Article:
Members

This site is run by widowed people, for widowed people

Widowed Village connects peers with each other for friendship and sharing. The moderators, administrators, and others involved in running this site are not professionals.

Please don't interpret anything you read here as medical, legal, or otherwise expert advice. Don't disregard any expert's advice or take any action as a result of what you read here.

We're friends, not doctors, financial or legal professionals, and we're not "grief experts." But we are here, and we've been "there."

I have been thinking about this poem since Shane died in October. I wish I knew the translations for the various languages. Maybe I'll have to play with Google Translate. April will be Easter, then my birthday...my birthday also marking 6 months from our wedding anniversary. Shane was hospitalized a few days before our anniversary and died 12 days after. I have been thinking about Easter and resurrection, and how usually the idea brings such hope, but this year I am in a place where I feel I cannot yet realize the hope yet, so I am in despair. As a friend told me today, "The idea of heaven gets sweeter every year."

From T.S. Eliot's The Waste Land.

I. THE BURIAL OF THE DEAD


APRIL is the cruellest month, breeding

 
Lilacs out of the dead land, mixing  
Memory and desire, stirring  
Dull roots with spring rain.  
Winter kept us warm, covering          5
Earth in forgetful snow, feeding  
A little life with dried tubers.  
Summer surprised us, coming over the Starnbergersee  
With a shower of rain; we stopped in the colonnade,  
And went on in sunlight, into the Hofgarten,   10
And drank coffee, and talked for an hour.  
Bin gar keine Russin, stamm’ aus Litauen, echt deutsch.  
And when we were children, staying at the archduke’s,  
My cousin’s, he took me out on a sled,  
And I was frightened. He said, Marie,   15
Marie, hold on tight. And down we went.  
In the mountains, there you feel free.  
I read, much of the night, and go south in the winter.  
 
What are the roots that clutch, what branches grow  
Out of this stony rubbish? Son of man,   20
You cannot say, or guess, for you know only  
A heap of broken images, where the sun beats,  
And the dead tree gives no shelter, the cricket no relief,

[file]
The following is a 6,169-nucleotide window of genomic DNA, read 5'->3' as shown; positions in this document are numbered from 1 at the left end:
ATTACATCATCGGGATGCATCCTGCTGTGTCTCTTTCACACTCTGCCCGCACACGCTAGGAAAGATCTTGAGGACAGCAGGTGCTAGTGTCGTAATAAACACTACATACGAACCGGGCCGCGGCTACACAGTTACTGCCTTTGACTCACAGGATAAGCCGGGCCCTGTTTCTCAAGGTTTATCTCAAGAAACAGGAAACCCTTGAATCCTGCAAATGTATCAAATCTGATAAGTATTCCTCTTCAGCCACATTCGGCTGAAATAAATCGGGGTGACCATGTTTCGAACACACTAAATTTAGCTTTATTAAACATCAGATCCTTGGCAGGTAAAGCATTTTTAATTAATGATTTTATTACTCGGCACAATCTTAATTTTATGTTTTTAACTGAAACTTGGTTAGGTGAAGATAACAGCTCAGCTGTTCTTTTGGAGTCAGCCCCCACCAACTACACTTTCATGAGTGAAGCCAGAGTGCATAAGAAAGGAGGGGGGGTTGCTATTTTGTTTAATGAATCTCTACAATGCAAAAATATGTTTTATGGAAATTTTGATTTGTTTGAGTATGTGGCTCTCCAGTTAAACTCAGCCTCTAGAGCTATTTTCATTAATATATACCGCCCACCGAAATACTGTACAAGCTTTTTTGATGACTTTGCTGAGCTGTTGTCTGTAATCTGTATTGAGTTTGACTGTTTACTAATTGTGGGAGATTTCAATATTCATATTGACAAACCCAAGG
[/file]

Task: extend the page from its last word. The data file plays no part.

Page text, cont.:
And the dry stone no sound of water. Only  
There is shadow under this red rock,   25
(Come in under the shadow of this red rock),  
And I will show you something different from either  
Your shadow at morning striding behind you  
Or your shadow at evening rising to meet you;  
I will show you fear in a handful of dust.   30
        Frisch weht der Wind  
        Der Heimat zu,  
        Mein Irisch Kind,  
        Wo weilest du?  
“You gave me hyacinths first a year ago;   35
They called me the hyacinth girl.”  
—Yet when we came back, late, from the Hyacinth garden,  
Your arms full, and your hair wet, I could not  
Speak, and my eyes failed, I was neither  
Living nor dead, and I knew nothing,   40
Looking into the heart of light, the silence.  
Öd’ und leer das Meer.  
 
Madame Sosostris, famous clairvoyante,  
Had a bad cold, nevertheless  
Is known to be the wisest woman in Europe,   45
With a wicked pack of cards. Here, said she,  
Is your card, the drowned Phoenician Sailor,  
(Those are pearls that were his eyes. Look!)  
Here is Belladonna, the Lady of the Rocks,  
The lady of situations.   50
Here is the man with three staves, and here the Wheel,  
And here is the one-eyed merchant, and this card,  
Which is blank, is something he carries on his back,  
Which I am forbidden to see. I do not find  
The Hanged Man. Fear death by water.   55
I see crowds of people, walking round in a ring.  
Thank you. If you see dear Mrs. Equitone,  
Tell her I bring the horoscope myself:  
One must be so careful these days.  
 
Unreal City,   60
Under the brown fog of a winter dawn,  
A crowd flowed over London Bridge, so many,  
I had not thought death had undone so many.  
Sighs, short and infrequent, were exhaled,  
And each man fixed his eyes before his feet.   65
Flowed up the hill and down King William Street,  
To where Saint Mary Woolnoth kept the hours  
With a dead sound on the final stroke of nine.  
There I saw one I knew, and stopped him, crying “Stetson!  
You who were with me in the ships at Mylae!   70
That corpse you planted last year in your garden,  
Has it begun to sprout? Will it bloom this year?  
Or has the sudden frost disturbed its bed?  
Oh keep the Dog far hence, that’s friend to men,  
Or with his nails he’ll dig it up again!   75
You! hypocrite lecteur!—mon semblable,—mon frère!”

Views: 68

Comment

You need to be a member of Widowed Village to add comments!

Join Widowed Village

Comment by kln82 on April 10, 2017 at 5:21pm

April is hard for me too. My husband died 3 years April 17. I love Spring and Easter but yet I feel restless, moody and agitated. I dread the days leading up to that sad anniversary yet I love Easter. It is hard knowing how to handle those days. I usually sing in my church choir but am not sure I can do that this weekend. I will see how I feel. Everyone grieves differently and that is okay. Take each day at a time and be kind to yourself . 

© 2018   Created by Soaring Spirits.   Powered by

Badges  |  Report an Issue  |  Terms of Service